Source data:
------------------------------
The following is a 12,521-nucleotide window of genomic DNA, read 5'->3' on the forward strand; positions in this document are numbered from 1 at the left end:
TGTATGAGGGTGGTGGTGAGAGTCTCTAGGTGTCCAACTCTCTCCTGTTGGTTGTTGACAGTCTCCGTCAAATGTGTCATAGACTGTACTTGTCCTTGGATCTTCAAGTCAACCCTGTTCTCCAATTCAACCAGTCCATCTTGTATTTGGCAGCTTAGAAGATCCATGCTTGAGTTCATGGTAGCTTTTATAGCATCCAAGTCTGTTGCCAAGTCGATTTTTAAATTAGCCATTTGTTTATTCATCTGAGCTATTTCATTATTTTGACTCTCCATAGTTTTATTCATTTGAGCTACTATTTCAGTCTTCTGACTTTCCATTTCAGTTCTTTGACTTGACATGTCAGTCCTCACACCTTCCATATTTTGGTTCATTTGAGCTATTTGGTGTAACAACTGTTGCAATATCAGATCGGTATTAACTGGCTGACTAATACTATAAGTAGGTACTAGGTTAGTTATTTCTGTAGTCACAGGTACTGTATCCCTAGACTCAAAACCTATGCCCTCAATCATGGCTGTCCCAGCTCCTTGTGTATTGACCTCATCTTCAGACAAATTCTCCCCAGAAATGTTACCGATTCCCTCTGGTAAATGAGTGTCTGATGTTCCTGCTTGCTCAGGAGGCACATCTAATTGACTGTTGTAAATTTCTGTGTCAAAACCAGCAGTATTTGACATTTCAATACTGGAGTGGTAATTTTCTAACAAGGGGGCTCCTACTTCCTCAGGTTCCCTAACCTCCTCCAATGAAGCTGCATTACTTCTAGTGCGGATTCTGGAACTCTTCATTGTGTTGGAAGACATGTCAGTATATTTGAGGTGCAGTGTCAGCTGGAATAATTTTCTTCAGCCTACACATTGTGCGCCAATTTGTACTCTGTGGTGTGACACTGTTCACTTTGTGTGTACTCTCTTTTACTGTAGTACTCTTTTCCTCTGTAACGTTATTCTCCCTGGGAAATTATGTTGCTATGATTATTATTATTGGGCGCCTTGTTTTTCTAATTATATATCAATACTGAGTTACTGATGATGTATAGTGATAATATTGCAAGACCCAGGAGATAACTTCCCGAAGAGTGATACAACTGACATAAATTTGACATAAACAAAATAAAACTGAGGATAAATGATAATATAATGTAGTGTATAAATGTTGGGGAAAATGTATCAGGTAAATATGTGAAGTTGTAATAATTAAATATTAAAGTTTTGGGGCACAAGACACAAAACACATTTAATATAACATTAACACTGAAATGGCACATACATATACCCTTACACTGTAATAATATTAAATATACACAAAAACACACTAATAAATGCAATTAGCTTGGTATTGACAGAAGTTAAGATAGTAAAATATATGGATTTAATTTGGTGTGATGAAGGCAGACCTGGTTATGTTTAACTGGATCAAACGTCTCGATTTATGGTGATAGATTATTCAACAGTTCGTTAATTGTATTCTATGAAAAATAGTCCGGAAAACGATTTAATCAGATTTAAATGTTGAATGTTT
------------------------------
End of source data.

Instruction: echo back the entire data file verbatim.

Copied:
The following is a 12,521-nucleotide window of genomic DNA, read 5'->3' on the forward strand; positions in this document are numbered from 1 at the left end:
TGTATGAGGGTGGTGGTGAGAGTCTCTAGGTGTCCAACTCTCTCCTGTTGGTTGTTGACAGTCTCCGTCAAATGTGTCATAGACTGTACTTGTCCTTGGATCTTCAAGTCAACCCTGTTCTCCAATTCAACCAGTCCATCTTGTATTTGGCAGCTTAGAAGATCCATGCTTGAGTTCATGGTAGCTTTTATAGCATCCAAGTCTGTTGCCAAGTCGATTTTTAAATTAGCCATTTGTTTATTCATCTGAGCTATTTCATTATTTTGACTCTCCATAGTTTTATTCATTTGAGCTACTATTTCAGTCTTCTGACTTTCCATTTCAGTTCTTTGACTTGACATGTCAGTCCTCACACCTTCCATATTTTGGTTCATTTGAGCTATTTGGTGTAACAACTGTTGCAATATCAGATCGGTATTAACTGGCTGACTAATACTATAAGTAGGTACTAGGTTAGTTATTTCTGTAGTCACAGGTACTGTATCCCTAGACTCAAAACCTATGCCCTCAATCATGGCTGTCCCAGCTCCTTGTGTATTGACCTCATCTTCAGACAAATTCTCCCCAGAAATGTTACCGATTCCCTCTGGTAAATGAGTGTCTGATGTTCCTGCTTGCTCAGGAGGCACATCTAATTGACTGTTGTAAATTTCTGTGTCAAAACCAGCAGTATTTGACATTTCAATACTGGAGTGGTAATTTTCTAACAAGGGGGCTCCTACTTCCTCAGGTTCCCTAACCTCCTCCAATGAAGCTGCATTACTTCTAGTGCGGATTCTGGAACTCTTCATTGTGTTGGAAGACATGTCAGTATATTTGAGGTGCAGTGTCAGCTGGAATAATTTTCTTCAGCCTACACATTGTGCGCCAATTTGTACTCTGTGGTGTGACACTGTTCACTTTGTGTGTACTCTCTTTTACTGTAGTACTCTTTTCCTCTGTAACGTTATTCTCCCTGGGAAATTATGTTGCTATGATTATTATTATTGGGCGCCTTGTTTTTCTAATTATATATCAATACTGAGTTACTGATGATGTATAGTGATAATATTGCAAGACCCAGGAGATAACTTCCCGAAGAGTGATACAACTGACATAAATTTGACATAAACAAAATAAAACTGAGGATAAATGATAATATAATGTAGTGTATAAATGTTGGGGAAAATGTATCAGGTAAATATGTGAAGTTGTAATAATTAAATATTAAAGTTTTGGGGCACAAGACACAAAACACATTTAATATAACATTAACACTGAAATGGCACATACATATACCCTTACACTGTAATAATATTAAATATACACAAAAACACACTAATAAATGCAATTAGCTTGGTATTGACAGAAGTTAAGATAGTAAAATATATGGATTTAATTTGGTGTGATGAAGGCAGACCTGGTTATGTTTAACTGGATCAAACGTCTCGATTTATGGTGATAGATTATTCAACAGTTCGTTAATTGTATTCTATGAAAAATAGTCCGGAAAACGATTTAATCAGATTTAAATGTTGAATGTTT